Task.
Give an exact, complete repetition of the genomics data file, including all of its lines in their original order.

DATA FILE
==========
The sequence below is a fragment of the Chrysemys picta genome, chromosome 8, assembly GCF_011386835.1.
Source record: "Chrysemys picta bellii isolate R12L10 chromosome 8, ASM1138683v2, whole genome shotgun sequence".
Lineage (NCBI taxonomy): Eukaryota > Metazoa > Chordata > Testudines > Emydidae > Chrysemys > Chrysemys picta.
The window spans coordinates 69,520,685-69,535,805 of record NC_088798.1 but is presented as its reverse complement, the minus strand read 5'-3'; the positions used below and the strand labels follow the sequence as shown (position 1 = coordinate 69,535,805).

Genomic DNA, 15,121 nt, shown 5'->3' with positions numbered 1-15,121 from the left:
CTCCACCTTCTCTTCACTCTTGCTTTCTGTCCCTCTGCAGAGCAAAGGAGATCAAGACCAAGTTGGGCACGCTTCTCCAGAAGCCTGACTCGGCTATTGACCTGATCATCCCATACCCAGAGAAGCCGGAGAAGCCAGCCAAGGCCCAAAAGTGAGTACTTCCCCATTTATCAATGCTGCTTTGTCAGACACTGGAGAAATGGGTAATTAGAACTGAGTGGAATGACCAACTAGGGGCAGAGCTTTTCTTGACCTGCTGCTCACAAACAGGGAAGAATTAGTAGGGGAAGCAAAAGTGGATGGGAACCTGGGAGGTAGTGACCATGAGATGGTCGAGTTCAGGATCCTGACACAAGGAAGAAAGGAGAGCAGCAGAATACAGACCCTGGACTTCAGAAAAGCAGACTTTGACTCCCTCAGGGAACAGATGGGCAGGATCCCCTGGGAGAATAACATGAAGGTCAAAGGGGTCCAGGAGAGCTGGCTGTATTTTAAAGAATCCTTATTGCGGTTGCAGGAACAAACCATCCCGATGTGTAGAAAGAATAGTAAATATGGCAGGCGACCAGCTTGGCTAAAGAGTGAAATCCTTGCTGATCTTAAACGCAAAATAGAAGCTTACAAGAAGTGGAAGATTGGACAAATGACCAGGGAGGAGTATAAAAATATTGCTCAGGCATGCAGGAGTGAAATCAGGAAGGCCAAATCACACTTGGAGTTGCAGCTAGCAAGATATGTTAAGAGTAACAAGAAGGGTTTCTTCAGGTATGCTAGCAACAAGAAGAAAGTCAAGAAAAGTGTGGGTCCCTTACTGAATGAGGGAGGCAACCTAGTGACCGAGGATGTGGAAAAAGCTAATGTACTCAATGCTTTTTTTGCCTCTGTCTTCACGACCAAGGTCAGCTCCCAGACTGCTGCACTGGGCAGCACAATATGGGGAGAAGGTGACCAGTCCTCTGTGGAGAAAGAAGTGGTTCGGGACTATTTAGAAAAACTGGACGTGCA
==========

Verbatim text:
The sequence below is a fragment of the Chrysemys picta genome, chromosome 8, assembly GCF_011386835.1.
Source record: "Chrysemys picta bellii isolate R12L10 chromosome 8, ASM1138683v2, whole genome shotgun sequence".
Lineage (NCBI taxonomy): Eukaryota > Metazoa > Chordata > Testudines > Emydidae > Chrysemys > Chrysemys picta.
The window spans coordinates 69,520,685-69,535,805 of record NC_088798.1 but is presented as its reverse complement, the minus strand read 5'-3'; the positions used below and the strand labels follow the sequence as shown (position 1 = coordinate 69,535,805).

Genomic DNA, 15,121 nt, shown 5'->3' with positions numbered 1-15,121 from the left:
CTCCACCTTCTCTTCACTCTTGCTTTCTGTCCCTCTGCAGAGCAAAGGAGATCAAGACCAAGTTGGGCACGCTTCTCCAGAAGCCTGACTCGGCTATTGACCTGATCATCCCATACCCAGAGAAGCCGGAGAAGCCAGCCAAGGCCCAAAAGTGAGTACTTCCCCATTTATCAATGCTGCTTTGTCAGACACTGGAGAAATGGGTAATTAGAACTGAGTGGAATGACCAACTAGGGGCAGAGCTTTTCTTGACCTGCTGCTCACAAACAGGGAAGAATTAGTAGGGGAAGCAAAAGTGGATGGGAACCTGGGAGGTAGTGACCATGAGATGGTCGAGTTCAGGATCCTGACACAAGGAAGAAAGGAGAGCAGCAGAATACAGACCCTGGACTTCAGAAAAGCAGACTTTGACTCCCTCAGGGAACAGATGGGCAGGATCCCCTGGGAGAATAACATGAAGGTCAAAGGGGTCCAGGAGAGCTGGCTGTATTTTAAAGAATCCTTATTGCGGTTGCAGGAACAAACCATCCCGATGTGTAGAAAGAATAGTAAATATGGCAGGCGACCAGCTTGGCTAAAGAGTGAAATCCTTGCTGATCTTAAACGCAAAATAGAAGCTTACAAGAAGTGGAAGATTGGACAAATGACCAGGGAGGAGTATAAAAATATTGCTCAGGCATGCAGGAGTGAAATCAGGAAGGCCAAATCACACTTGGAGTTGCAGCTAGCAAGATATGTTAAGAGTAACAAGAAGGGTTTCTTCAGGTATGCTAGCAACAAGAAGAAAGTCAAGAAAAGTGTGGGTCCCTTACTGAATGAGGGAGGCAACCTAGTGACCGAGGATGTGGAAAAAGCTAATGTACTCAATGCTTTTTTTGCCTCTGTCTTCACGACCAAGGTCAGCTCCCAGACTGCTGCACTGGGCAGCACAATATGGGGAGAAGGTGACCAGTCCTCTGTGGAGAAAGAAGTGGTTCGGGACTATTTAGAAAAACTGGACGTGCA